Fighting gender inequality in the workplace includes letting fathers to be fathers.

Earlier this month at Women Deliver, one of the world's largest conferences on gender equality and women's rights, I was part of a team that made an announcement. The topic: paternity leave.

To some, that may seem surprising. Why talk about dads at a conference for women? The answer is simple. Supporting men as caregivers is a necessity for gender equality.

In the not-too-distant past, businesses were built on a Mad Men model. The presumption was that women will stay home and do all the caregiving, while men stay at work. That way of thinking helps explain why the United States still has no national paid maternity leave. The thought process behind it is that the man will make the money, while the woman stays home. (For more on this, see my opening remarks at a U.N. event.)

Unfortunately, the structures that keep those old ways in place, including workplace policies and cultures, still haven't been rectified.

Today, most businesses have some paid maternity leave, usually covered as disability leave following a birth. But despite some progress in recent years, only 29 percent of U.S. businesses offer paid paternity leave.

And while unlike the United States, virtually all other countries offer some paid maternity leave, fewer than half offer any paid paternity leave.

It gets worse. Even when paternity leave is available, numerous forces prevent men from being able to use it in its entirety.

This brings us to the Women Deliver conference, which took place in Vancouver. Dove Men+Care — a company I partner with on this issue — and Promundo released the State of the World's Fathers report, packed with data from interviews with more than 11,000 men and women. The findings show just how big a problem this is.

The overwhelming majority (85 percent) of fathers across seven countries want more time at home to care for their new children. But paternity leave often pays only a fraction of what men make at work — and after welcoming a new child, families are particularly strapped financially. Forty percent of parents say financial barriers are the biggest impediment to paternity leave.

The stigmas against taking it are also powerful. Majorities of women and men say attitudes among colleagues and managers often leave dads feeling unable to take their paternity leave. This is a topic I covered in depth in my book, “All In.” Men have been fired, demoted, or lost job opportunities for taking paternity leave or requesting a flexible schedule.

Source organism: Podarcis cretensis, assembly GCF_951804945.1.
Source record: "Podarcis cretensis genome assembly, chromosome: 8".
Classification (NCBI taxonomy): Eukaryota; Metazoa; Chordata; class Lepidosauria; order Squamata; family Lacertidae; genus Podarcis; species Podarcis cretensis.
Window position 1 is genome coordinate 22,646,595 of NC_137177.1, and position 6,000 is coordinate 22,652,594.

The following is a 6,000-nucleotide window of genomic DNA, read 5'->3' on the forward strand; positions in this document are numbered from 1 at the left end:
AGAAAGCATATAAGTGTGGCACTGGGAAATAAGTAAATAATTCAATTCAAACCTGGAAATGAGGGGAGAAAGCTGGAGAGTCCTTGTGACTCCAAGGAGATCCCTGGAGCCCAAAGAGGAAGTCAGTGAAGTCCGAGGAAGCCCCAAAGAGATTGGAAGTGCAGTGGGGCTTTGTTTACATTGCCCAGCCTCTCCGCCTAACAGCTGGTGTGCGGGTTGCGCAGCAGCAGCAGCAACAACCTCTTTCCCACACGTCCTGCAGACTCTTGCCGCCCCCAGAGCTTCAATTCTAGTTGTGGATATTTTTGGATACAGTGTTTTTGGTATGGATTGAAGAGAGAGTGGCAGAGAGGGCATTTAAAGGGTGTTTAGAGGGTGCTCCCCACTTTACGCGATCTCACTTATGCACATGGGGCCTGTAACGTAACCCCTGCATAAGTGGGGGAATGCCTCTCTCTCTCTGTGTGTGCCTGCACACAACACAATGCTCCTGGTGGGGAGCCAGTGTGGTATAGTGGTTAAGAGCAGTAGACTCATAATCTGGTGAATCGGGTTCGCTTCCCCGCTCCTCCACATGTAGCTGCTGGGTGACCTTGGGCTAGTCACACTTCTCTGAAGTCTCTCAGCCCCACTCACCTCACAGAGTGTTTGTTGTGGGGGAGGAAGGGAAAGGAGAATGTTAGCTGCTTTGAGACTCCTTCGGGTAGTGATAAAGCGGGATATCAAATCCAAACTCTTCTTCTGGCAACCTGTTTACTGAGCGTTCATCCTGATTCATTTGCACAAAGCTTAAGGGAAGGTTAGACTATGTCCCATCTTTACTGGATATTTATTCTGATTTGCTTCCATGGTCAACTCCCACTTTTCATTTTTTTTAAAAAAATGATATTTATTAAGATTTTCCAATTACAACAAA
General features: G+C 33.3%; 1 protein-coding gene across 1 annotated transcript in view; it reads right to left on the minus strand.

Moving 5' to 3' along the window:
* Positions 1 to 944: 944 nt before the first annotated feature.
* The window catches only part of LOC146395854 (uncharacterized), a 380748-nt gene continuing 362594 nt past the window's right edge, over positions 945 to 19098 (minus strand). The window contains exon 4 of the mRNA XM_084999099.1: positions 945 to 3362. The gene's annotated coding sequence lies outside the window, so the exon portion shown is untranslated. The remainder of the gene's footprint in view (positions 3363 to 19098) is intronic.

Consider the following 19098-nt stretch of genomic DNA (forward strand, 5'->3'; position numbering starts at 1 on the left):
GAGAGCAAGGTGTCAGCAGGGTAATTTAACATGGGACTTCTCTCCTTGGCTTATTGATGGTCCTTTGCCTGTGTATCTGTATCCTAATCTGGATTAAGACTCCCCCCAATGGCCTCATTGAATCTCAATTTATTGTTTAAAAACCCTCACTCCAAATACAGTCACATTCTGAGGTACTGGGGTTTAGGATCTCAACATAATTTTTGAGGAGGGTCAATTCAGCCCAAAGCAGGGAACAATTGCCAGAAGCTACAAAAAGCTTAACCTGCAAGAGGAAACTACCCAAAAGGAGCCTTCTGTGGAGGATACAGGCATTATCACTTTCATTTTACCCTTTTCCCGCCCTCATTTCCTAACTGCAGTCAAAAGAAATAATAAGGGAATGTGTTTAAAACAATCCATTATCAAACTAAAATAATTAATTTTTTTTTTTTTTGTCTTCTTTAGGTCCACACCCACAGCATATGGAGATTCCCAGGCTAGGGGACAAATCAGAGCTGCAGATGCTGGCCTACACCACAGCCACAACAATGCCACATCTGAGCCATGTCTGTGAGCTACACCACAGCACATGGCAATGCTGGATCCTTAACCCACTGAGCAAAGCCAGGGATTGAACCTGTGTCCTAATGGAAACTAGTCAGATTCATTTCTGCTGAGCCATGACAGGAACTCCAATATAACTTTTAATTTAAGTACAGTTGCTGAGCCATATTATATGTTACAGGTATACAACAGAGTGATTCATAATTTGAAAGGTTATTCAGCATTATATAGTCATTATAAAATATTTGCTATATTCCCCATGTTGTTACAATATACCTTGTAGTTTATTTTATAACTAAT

I explored this in the wake of my own battle for fair parental leave. When my wife was pregnant with our third child, we determined that I'd be needed at home for caregiving after the birth. The policies I was under at CNN, part of Time Warner, allowed any parent 10 paid weeks after having a child — except a biological father who had his baby the old-fashioned way.

I challenged this internally. After our daughter was born prematurely in an emergency and the company refused me the 10 paid weeks, I took legal action. Ultimately, the company revolutionized its policy, in a win-win for parents and for the company itself.

Businesses benefit from making paternity leave a reality — not just officially in policy, but through a culture of supporting men in taking the leave. It's proven to attract and retain employees and increase gender equality in an organization. After all, as long as men are prevented from caregiving roles, those responsibilities will fall more on the shoulders of women. They're pushed to stay home more, while men are pushed to stay at work more, and the sexist cycle continues.

To help paternity leave become a norm at businesses everywhere, Dove Men+Care has partnered with Deloitte, Women Deliver and Promundo to create a Paternity Leave Global Task Force. Its aim is “to identify and promote solutions that will result in improved access and uptake of paternity leave for all men.”

Announcing this plan at the conference, Women Deliver President and CEO Katja Iversen called the effort a “no brainer.” Alan Jope, CEO of Unilever (Dove Men+Care's parent company) said the commitment to paternity leave is so important because “everybody wins — moms win, dads win, and the kids win.”

It's time to put the Mad Men era behind us once and for all. For that to happen, businesses must embrace modern fatherhood. Today's dads are as committed to caregiving as moms are. Let's make sure they get a chance to be there, from day one.

The fight for gender equality affects company culture. Make sure you land a job with the company that shares your values by strengthening your resume. Submit here for a free resume review from TopResume.

Editor's Note: This piece was written by Josh Levs and originally ran on Glassdoor. It is reprinted with permission.

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